Mr Marx, you were a guest speaker at the VDE E-Mobility Conference in Frankfurt – what was your core message?
I made our pioneering role clear: Opel is going electric – and more consistently than almost any other German car manufacturer. From 2028, we will no longer offer combustion engines in Europe. And we forging ahead with our transition to e-mobility in record time: currently, as of October 2022, Opel has twelve electrified vehicles on the market, including our entire commercial vehicle fleet. At the same time, we are remaining true to our principles – making innovation affordable for everyone.
The title of your presentation was “Disruption demands agility”. Disruption describes something quite destructive. Something that replaces old business models. But Opel is and remains an automobile manufacturer…
Disruptive innovations do not necessarily have to completely destroy a market. Sometimes they just turn it upside down. And that is exactly what is happening now. But such transformations are nothing new for Opel, disruption is in our DNA.
In what way?
Adam Opel laid the foundation stone in Rüsselsheim 160 years ago, and since then the company has reinvented itself time and again: Opel evolved from a sewing machine factory to the world’s largest bicycle manufacturer to a major international automotive brand. We are currently completing the next transformation: from car manufacturer to electric mobility service provider. It is a transformation that is taking place in the slipstream of the market: Currently, the share of low emission vehicles in total sales is 25 percent. It will rise to 45 percent by 2025 and already exceed 70 percent by 2030.
“New platforms allow
ranges of 500 to 800
However, technical parameters are also decisive for the acceptance of e-mobility, for example a higher range.
And here, development is progressing with great strides. Our goal is to offer electric vehicles that perfectly meet the customers’ requirements. With four new all-electric platforms from Stellantis, we are well positioned for the future: Depending on the segment, the platforms will allow ranges of 500 to 800 kilometres in the future. In addition, we have set ourselves a best-of-class target of 32 kilometres per minute for fast charging capability. But we are also thinking more broadly about e-mobility and are looking at other technologies.
Such as the hydrogen fuel cell?
For example. Full payload, 400 kilometre range, refuelled in three minutes – the Vivaro-e HYDROGEN is a real alternative for commercial customers. And with the Rocks-e we are also breaking new ground, tapping into a completely new customer group. All you need to drive the quadricycle is an AM driving licence, which is available in Germany from the age of 15. The KARGO version of the Rocks-ealso provides new mobility solutions – for example for emission-free transport in inner cities.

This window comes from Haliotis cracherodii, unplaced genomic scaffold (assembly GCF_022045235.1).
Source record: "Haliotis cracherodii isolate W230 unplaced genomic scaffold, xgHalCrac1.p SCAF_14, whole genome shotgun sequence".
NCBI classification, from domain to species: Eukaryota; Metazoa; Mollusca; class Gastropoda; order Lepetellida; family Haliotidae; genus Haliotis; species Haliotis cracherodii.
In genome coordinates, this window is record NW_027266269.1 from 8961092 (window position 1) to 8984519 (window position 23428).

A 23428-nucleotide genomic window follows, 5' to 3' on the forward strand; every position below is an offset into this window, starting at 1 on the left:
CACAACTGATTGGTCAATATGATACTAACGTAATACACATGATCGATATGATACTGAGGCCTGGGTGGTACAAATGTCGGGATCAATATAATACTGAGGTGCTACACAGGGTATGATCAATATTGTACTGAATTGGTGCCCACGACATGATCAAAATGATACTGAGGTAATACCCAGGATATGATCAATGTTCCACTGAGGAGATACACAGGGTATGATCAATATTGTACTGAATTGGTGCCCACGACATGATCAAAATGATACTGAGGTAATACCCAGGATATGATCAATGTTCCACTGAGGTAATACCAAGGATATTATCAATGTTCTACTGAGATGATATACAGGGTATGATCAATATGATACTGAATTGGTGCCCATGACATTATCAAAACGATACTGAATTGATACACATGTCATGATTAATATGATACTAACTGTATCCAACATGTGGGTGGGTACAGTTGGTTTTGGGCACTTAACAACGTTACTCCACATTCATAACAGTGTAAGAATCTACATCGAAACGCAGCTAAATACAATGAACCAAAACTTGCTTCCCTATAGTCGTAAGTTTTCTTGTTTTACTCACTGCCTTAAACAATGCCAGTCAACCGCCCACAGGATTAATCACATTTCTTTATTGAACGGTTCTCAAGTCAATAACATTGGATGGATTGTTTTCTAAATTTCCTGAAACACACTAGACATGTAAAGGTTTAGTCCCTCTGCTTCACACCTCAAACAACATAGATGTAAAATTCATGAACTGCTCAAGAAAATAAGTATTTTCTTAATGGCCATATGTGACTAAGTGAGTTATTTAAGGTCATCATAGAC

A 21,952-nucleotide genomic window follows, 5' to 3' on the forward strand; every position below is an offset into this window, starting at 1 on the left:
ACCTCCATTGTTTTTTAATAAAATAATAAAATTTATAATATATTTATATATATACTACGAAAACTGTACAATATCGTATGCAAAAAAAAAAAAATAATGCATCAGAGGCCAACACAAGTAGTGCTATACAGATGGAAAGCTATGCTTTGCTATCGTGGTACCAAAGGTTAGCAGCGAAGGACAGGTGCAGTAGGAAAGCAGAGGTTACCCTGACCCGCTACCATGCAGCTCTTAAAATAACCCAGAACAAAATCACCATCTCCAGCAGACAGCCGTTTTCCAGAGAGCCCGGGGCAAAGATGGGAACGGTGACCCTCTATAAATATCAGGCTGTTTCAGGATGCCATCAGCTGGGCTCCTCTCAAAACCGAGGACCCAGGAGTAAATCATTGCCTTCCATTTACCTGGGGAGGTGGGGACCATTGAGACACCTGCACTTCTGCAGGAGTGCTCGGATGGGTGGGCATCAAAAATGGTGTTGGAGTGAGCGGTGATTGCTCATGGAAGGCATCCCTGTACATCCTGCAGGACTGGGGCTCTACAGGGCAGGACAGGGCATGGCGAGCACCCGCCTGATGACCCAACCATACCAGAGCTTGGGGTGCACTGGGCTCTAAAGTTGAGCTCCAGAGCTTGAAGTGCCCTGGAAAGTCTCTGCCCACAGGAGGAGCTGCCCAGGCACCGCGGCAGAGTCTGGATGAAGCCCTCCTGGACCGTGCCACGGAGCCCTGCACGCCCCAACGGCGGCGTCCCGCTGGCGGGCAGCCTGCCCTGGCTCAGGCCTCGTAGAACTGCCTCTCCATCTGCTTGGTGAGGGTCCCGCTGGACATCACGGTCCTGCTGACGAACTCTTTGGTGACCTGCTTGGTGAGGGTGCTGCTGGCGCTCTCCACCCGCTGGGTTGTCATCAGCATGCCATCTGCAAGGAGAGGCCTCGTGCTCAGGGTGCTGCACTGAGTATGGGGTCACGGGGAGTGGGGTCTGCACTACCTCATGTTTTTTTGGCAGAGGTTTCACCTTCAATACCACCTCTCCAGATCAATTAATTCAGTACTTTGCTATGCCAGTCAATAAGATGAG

“Opel has underlined its pioneering
role in electric mobility.”
It is not only the fleet that is becoming emission-free: How significant is it for the company as a whole to become climate-neutral?
Our goal is to be CO2-neutral by 2038 – throughout the entire value chain. That – and only that – will be our licence to continue selling cars. Being part of Stellantis allows us to take a 360-degree approach to sustainable mobility. One focus is on the use of sustainable materials. We are also establishing an independent battery and component supply. For this purpose, a gigafactory for state-of-the-art battery cell production is being built in Kaiserlautern, for example.
You say the disruptive changes demand agility – from whom exactly?
From everyone involved. The changes affect the most diverse areas in the company: from engineering to the dealer network to production. But the customers also play a key role. They, too, must proactively support the changes. The challenges are above all a question of mindset: We should all see it as an opportunity to actively shape the automotive future.
You gained an insight into the activities of the different industries at the two-day conference – what did you take away?
It was impressive to see how companies in other parts of the value chain are dealing with e-mobility. For example, a charging infrastructure that can be integrated into curbs was presented. Or software solutions that make paying at the charging station as easy as at the supermarket. These are exciting developments. And Opel, as an active player, will make its contribution to consistently driving the turn towards e-mobility.
A platform for knowledge exchange and networking: over 200 high-ranking speakers and stakeholders from business, science and politics met for the first time at the VDE E-Mobility Conference in Frankfurt at the end of October. Manufacturers of vehicles, charging stations or battery technologies, suppliers, standardisation and science as well as electricity grid operators discussed joint solutions for the mobility of the future over two days. The Verband der Elektrotechnik Elektronik Informationstechnik e. V. (VDE) (Association for Electrical, Electronic & Information Technologies) invited participants to the industry meeting. The technology organisation unites science, standardisation, testing, certification and application consulting under one roof. The patron of the event was Dr Volker Wissing, Federal Minister for Digital Affairs and Transport.